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Kolfe, the neighborhood I grew up in, had a river nearly that we would reach from our house just by crossing the woods. The water running through the river was so clear that I could see the different colored rocks as well as the creatures living at its bottom.
The water was so clean that we even drank from when we were thirsty.
Just as the sun rays would compete to find their destination past the obstacles of leaves, so would we after school race each other to the river weaving our way through the trees to then throw off our clothes for a swim in the collected pools of the dry season river.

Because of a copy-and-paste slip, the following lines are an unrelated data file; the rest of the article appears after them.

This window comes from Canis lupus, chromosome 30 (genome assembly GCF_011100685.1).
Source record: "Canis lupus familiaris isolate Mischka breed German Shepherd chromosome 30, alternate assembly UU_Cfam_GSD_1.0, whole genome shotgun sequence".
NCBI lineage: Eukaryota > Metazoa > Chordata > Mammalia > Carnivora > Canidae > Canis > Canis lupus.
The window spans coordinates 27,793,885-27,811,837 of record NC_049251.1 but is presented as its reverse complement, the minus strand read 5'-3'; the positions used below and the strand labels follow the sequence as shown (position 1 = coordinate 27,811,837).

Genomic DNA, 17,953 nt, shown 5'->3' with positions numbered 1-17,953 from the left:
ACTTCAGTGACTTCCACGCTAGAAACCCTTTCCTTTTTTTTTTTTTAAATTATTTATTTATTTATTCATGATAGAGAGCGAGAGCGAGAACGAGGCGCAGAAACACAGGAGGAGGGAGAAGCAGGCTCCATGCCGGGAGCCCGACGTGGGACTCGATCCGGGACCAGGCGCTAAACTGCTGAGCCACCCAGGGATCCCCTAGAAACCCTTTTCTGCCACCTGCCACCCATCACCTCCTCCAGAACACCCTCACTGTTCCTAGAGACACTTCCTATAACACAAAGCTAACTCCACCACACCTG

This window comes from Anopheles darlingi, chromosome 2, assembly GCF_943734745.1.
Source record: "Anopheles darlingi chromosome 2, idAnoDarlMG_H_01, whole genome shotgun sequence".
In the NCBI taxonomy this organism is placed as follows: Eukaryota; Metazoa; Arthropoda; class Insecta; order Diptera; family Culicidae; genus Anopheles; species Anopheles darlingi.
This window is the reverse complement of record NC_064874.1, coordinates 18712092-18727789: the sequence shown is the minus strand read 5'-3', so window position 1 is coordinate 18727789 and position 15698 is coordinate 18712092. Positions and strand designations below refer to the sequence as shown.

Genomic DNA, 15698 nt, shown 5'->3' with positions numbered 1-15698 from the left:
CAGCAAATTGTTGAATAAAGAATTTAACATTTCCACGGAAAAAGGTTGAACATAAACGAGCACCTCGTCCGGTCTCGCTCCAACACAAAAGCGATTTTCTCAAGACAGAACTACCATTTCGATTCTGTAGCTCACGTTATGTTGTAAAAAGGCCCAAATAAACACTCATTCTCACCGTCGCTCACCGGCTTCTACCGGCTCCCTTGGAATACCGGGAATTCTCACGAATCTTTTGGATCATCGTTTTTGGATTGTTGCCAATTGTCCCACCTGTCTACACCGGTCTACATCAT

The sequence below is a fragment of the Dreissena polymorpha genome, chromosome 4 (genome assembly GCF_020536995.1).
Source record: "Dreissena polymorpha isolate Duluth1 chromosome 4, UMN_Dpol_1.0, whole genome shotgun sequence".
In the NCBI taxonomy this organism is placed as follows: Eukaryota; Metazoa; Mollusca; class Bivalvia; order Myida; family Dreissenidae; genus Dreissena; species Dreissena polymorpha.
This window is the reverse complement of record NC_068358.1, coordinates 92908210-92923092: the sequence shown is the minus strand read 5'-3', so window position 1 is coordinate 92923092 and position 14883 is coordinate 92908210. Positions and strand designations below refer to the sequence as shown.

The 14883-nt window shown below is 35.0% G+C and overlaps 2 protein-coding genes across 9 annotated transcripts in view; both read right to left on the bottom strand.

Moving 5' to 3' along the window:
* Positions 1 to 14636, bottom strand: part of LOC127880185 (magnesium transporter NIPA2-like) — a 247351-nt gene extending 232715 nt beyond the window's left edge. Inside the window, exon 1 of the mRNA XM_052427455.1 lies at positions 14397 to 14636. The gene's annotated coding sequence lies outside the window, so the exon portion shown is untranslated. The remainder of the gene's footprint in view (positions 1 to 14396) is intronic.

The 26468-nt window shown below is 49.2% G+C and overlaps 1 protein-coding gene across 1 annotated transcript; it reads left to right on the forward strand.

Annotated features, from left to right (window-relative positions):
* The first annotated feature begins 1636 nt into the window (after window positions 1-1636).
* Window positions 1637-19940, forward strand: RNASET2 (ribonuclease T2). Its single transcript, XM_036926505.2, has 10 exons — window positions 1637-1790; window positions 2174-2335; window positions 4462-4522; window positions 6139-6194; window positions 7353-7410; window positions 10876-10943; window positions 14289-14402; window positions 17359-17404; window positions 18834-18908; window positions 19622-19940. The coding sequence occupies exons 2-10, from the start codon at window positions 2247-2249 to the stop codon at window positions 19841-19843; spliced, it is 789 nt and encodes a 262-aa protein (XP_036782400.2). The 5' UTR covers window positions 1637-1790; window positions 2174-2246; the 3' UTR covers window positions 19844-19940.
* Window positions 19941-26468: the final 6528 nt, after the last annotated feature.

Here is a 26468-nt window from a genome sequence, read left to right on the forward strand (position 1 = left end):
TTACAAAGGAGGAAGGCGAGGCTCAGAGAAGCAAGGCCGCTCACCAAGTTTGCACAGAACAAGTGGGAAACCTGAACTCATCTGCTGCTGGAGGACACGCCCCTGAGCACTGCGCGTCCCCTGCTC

To slowly acclimatize my bare body to the cold water of the pool steadily fed by the rivulet flowing downstream, I would sit on a rock, submerge my feet. Then I would splash the water continuously and enjoy the play of water and reflection of sun rays the splashing would create while enjoying the warmth with which the sun would caress my naked body.
The deep embankment of the riverbed would permit the sun rays to bounce off the moving water and dance in multicolored lines along the uneven walls.
These mercurial lines would merge and separate into an ever-changing dance of forms.
I used to enjoy discovering an unlimited number of shapes in these dancing reflections of light.
These childhood impressions, added to acquired skill and experience as an artist, serve as the source of inspiration for my artworks.
When I start a painting, it neither starts with a concept nor with a preliminary sketch, but the lines (as the above-mentioned lines of reflection) follow my line of thought to merge and separate in a fluid motion, until their dance reaches the desired harmony and form, announcing the completion of the piece.